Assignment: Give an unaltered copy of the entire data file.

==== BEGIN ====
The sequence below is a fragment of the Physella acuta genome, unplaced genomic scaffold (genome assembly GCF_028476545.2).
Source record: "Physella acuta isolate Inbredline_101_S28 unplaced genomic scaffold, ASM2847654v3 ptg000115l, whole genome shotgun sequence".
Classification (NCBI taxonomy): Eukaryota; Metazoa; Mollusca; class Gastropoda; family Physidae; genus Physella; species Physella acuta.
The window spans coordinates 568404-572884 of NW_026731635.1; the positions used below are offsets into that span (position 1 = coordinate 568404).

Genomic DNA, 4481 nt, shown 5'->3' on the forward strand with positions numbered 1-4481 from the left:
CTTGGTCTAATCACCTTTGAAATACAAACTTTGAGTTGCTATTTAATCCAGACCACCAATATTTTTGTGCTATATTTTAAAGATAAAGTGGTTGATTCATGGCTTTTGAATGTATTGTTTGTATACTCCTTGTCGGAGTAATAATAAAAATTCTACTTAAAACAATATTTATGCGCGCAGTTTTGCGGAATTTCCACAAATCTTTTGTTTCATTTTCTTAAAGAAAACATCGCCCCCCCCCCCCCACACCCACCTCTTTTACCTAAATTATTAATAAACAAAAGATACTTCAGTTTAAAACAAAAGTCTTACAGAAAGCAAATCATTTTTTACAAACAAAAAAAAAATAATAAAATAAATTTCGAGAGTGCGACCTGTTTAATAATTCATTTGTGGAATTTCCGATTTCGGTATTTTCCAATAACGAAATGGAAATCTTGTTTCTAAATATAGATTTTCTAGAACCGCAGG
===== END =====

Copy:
The sequence below is a fragment of the Physella acuta genome, unplaced genomic scaffold (genome assembly GCF_028476545.2).
Source record: "Physella acuta isolate Inbredline_101_S28 unplaced genomic scaffold, ASM2847654v3 ptg000115l, whole genome shotgun sequence".
Classification (NCBI taxonomy): Eukaryota; Metazoa; Mollusca; class Gastropoda; family Physidae; genus Physella; species Physella acuta.
The window spans coordinates 568404-572884 of NW_026731635.1; the positions used below are offsets into that span (position 1 = coordinate 568404).

Genomic DNA, 4481 nt, shown 5'->3' on the forward strand with positions numbered 1-4481 from the left:
CTTGGTCTAATCACCTTTGAAATACAAACTTTGAGTTGCTATTTAATCCAGACCACCAATATTTTTGTGCTATATTTTAAAGATAAAGTGGTTGATTCATGGCTTTTGAATGTATTGTTTGTATACTCCTTGTCGGAGTAATAATAAAAATTCTACTTAAAACAATATTTATGCGCGCAGTTTTGCGGAATTTCCACAAATCTTTTGTTTCATTTTCTTAAAGAAAACATCGCCCCCCCCCCCCCACACCCACCTCTTTTACCTAAATTATTAATAAACAAAAGATACTTCAGTTTAAAACAAAAGTCTTACAGAAAGCAAATCATTTTTTACAAACAAAAAAAAAATAATAAAATAAATTTCGAGAGTGCGACCTGTTTAATAATTCATTTGTGGAATTTCCGATTTCGGTATTTTCCAATAACGAAATGGAAATCTTGTTTCTAAATATAGATTTTCTAGAACCGCAGG